One of the first names Melissa Poulin’s daughter learned was Juliet. It wasn’t the name of a family member, a neighbor or story character. It was the name of a Holgate Library children’s librarian.
In 2015, Poulin started taking her four-month-old daughter to storytime at the library branch in Foster-Powell. There, they regularly joined a circle of neighbors and friends for stories, songs and community. By the time her daughter entered preschool, her teachers were wowed by her vocabulary.
“Her face lit up anytime we said the word ‘library,’” Poulin said. “This free program shaped her because it was easily available to us every week.”
But when Poulin started taking her son to storytime in 2018, she and other families were frequently turned away due to overcrowding. Storytime and other events were as popular as ever, but the library simply didn’t have the space to accommodate everyone who wanted to attend.
“I want storytime for everyone. And that’s just one of many library services that Portlanders want and use,” she said. “As neighborhoods grow, our neighborhood branches need to grow, too.”
Sharing their space with cobras and cockatoos singing lullabies
Poulin was one of more than a dozen community members and leaders who spoke at Thursday’s Board of County Commissioners meeting in support of a November bond measure that would raise $405.5 million to fund improvements across the Multnomah County library system. Many more people attended the meeting.
Multnomah County’s library system is the fourth busiest in the entire country, but ranks 102nd in square footage. Across the county, libraries offer only .33 square foot of space per capita; many comparable library systems in Oregon and across the nation offer a full square foot of space per capita. The lack of space is felt acutely in East County, where 20 percent of the county’s total library space serves 40 percent of the county’s population.
“We are operating in a fraction of the space they need,” said Commissioner Lori Stegmann, who represents East County and introduced the request for referral. The Multnomah County Board of Commissioners unanimously referred the bond to the November ballot to be approved by voters.
If voters pass the bond, it would fund the increase of library spaces across the county by almost 50 percent by rebuilding, renovating or expanding six county libraries. Additionally, the construction of a brand new flagship library in East County would add 95,000 square feet of space to the system.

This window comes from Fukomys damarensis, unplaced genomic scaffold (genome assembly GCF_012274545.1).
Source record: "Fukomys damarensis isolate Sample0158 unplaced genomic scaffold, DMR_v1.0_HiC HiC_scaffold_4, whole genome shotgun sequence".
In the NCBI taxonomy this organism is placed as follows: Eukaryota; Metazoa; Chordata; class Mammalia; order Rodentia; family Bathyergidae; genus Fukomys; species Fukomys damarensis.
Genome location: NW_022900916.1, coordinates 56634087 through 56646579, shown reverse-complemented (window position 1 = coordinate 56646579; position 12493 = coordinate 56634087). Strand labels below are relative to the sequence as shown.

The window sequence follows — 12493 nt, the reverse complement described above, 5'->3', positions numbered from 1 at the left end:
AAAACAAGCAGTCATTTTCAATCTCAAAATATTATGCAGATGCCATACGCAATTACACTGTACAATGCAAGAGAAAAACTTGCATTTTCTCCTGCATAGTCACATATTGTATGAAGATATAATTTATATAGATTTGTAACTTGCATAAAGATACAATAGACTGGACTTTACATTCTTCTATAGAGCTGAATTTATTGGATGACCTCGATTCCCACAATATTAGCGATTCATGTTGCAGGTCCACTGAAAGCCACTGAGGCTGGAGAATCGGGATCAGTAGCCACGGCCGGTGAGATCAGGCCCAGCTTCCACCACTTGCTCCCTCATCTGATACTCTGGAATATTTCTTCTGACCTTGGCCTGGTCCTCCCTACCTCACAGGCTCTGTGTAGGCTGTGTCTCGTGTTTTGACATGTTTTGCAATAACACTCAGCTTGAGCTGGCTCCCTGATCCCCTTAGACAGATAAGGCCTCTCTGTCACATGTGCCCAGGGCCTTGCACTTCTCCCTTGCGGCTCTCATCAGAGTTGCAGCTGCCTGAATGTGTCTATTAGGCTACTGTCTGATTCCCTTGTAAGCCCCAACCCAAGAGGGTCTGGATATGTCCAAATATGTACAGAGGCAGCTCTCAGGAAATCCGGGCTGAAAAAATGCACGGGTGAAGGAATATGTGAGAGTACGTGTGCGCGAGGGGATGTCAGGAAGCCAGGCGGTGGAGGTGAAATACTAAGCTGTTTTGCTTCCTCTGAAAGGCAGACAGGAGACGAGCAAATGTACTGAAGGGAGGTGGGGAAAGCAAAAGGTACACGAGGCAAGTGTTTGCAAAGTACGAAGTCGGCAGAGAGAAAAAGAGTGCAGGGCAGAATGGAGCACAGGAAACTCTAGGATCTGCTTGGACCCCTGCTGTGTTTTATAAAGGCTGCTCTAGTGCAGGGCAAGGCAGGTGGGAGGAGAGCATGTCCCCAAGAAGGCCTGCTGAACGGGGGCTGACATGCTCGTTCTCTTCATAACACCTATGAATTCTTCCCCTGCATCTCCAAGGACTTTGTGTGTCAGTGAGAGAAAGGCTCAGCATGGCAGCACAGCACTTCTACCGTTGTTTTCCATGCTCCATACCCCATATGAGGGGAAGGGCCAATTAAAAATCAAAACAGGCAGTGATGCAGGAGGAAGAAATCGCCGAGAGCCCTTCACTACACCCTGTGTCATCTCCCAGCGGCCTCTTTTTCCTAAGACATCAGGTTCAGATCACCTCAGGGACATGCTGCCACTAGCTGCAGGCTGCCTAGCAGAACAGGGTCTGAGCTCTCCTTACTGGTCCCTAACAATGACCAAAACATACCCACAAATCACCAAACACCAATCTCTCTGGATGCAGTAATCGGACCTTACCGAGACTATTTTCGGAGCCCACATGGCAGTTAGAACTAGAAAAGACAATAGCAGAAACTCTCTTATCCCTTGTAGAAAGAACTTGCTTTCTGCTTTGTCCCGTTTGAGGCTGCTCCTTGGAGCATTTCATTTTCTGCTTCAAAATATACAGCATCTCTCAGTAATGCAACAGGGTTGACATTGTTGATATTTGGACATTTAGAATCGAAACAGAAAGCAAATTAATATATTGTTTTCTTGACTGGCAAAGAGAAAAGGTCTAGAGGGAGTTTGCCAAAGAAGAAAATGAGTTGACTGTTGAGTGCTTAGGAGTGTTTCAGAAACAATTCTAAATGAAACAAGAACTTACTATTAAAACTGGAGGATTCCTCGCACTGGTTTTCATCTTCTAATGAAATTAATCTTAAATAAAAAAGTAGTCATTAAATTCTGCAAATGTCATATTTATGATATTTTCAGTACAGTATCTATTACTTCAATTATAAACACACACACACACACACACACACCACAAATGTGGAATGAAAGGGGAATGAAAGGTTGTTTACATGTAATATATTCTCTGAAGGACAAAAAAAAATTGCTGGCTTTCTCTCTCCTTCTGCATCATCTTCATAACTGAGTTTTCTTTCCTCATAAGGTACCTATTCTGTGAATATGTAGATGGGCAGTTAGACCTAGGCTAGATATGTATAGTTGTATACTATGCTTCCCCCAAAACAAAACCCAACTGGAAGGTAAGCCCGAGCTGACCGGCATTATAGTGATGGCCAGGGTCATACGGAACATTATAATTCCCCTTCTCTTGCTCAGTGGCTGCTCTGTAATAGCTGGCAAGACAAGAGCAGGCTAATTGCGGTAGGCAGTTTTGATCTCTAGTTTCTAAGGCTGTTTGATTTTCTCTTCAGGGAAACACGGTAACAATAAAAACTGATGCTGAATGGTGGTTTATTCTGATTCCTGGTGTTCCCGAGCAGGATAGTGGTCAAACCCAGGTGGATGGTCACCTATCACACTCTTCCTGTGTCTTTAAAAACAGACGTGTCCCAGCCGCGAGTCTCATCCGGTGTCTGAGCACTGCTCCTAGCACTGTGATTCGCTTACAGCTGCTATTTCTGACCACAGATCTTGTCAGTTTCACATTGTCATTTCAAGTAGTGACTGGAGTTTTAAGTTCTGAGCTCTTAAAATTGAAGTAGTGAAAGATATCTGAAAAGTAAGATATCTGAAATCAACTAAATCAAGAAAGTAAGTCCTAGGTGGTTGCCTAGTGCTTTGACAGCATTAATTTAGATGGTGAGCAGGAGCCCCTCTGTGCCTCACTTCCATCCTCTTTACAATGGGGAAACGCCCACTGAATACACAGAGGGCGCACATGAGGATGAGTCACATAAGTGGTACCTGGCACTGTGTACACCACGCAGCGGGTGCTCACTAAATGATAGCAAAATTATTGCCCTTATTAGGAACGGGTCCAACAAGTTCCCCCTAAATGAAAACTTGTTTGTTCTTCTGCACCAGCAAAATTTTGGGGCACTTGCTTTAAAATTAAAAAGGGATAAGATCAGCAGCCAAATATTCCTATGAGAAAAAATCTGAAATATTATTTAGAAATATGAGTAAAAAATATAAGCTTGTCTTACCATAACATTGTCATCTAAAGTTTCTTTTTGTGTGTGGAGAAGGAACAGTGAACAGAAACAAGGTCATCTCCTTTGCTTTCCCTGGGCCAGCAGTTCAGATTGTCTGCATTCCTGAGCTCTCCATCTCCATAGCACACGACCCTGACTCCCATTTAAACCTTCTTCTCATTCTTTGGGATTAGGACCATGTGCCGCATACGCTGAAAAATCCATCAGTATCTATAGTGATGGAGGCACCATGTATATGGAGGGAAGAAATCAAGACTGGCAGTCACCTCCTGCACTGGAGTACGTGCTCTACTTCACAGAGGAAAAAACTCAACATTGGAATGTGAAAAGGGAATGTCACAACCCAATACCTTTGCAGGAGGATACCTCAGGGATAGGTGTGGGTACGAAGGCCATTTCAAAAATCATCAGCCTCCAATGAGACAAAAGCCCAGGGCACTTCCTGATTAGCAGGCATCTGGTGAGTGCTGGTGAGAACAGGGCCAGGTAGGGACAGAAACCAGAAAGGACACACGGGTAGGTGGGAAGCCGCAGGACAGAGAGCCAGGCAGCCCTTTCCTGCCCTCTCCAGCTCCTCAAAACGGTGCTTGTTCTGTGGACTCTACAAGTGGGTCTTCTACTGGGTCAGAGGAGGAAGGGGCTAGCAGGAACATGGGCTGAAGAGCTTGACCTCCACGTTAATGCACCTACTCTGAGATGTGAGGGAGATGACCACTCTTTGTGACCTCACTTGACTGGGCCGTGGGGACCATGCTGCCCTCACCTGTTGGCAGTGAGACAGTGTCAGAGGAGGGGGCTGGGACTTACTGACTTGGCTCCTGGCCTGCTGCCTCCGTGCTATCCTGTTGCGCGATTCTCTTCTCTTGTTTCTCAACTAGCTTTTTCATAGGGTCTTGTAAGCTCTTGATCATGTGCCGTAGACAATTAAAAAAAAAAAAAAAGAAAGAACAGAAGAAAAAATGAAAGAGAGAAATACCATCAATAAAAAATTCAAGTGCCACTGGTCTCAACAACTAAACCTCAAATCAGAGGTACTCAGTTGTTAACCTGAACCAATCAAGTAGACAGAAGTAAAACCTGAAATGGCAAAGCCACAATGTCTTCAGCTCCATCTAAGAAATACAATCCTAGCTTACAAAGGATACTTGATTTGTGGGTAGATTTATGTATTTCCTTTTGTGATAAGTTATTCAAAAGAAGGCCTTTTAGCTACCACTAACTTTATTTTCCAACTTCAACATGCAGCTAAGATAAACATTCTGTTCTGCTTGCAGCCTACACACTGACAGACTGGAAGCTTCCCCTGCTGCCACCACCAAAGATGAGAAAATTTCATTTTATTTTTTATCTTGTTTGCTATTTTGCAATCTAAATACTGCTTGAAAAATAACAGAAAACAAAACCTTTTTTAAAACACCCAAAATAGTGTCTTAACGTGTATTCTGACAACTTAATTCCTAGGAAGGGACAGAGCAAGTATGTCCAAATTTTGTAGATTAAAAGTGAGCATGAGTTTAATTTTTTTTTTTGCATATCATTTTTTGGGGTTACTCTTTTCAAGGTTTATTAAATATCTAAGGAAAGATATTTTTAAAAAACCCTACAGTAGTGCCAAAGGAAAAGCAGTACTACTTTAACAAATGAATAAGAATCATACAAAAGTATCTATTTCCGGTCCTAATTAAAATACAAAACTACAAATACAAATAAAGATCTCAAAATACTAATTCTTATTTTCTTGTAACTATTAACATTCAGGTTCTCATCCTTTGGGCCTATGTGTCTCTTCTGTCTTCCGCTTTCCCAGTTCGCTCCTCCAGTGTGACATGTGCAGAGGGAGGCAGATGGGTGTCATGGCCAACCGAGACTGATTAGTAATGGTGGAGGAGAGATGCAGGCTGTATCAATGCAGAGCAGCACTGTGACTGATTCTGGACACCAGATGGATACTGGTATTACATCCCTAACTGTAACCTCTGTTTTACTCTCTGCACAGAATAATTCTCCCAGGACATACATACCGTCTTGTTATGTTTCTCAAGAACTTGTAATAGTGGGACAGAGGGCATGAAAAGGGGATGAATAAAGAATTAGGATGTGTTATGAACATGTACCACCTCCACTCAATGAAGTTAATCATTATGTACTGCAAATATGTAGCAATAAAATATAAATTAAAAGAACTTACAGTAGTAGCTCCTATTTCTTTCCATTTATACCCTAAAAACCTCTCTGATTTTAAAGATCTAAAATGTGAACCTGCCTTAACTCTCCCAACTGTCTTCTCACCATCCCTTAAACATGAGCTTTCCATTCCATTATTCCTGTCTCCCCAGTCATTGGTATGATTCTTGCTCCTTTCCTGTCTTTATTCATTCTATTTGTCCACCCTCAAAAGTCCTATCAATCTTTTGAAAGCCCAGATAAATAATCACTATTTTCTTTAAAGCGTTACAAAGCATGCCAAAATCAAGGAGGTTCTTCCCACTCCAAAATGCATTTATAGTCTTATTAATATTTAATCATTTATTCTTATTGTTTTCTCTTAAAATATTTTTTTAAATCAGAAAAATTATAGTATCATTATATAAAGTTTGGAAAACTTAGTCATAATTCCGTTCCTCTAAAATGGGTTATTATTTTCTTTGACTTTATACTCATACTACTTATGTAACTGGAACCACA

The Multnomah County library system has been unable to keep up with the growth of the community it serves, no less position itself to accommodate any future growth. The last time the public voted to expand library spaces was 24 years ago. Since then, Multnomah County’s population has grown by nearly 30 percent. Further, the county’s population is predicted to increase another 30 percent from 2018 levels by 2040.
Limited space keeps libraries from fully meeting the needs of the community and fulfilling its changing role as a 21st century library system, which includes offering public spaces for studying, community events, creative learning opportunities, accessing technology and celebrating community cultures.
Currently, several county library sites lack a dedicated space for quiet reading or studying. Many libraries regularly turn away community members, like Poulin and her children, from reading programs. Some branches deny up to 70% of requests for public meeting rooms.
Amy Fellows, a youth librarian at the Capitol Hill branch, shared that “[our] one meeting room is often busy, used by outside nonprofits and community organizations, or by us for storytimes, tween councils, book groups and crafting, technology and gardening programs.”
She continued: “We host children’s concerts outdoors on our lawn and reptile and bird shows in the main library space. On these occasions patrons visiting the library for quiet space to work or read in have been beyond understanding about sharing their space with cobras and cockatoos singing lullabies. But we wish they didn’t have to.”
Bringing the Library into the 21st Century
The $405.5 million bond measure would also fund improvements that would modernize library operations, increase efficiency and reduce future operating costs. Those projects include:
Converting to an automated materials handling system, which involves establishing a systemwide books and materials sorting and distribution center and installing automated materials-handling equipment.
Connecting all libraries to gigabit speed internet service.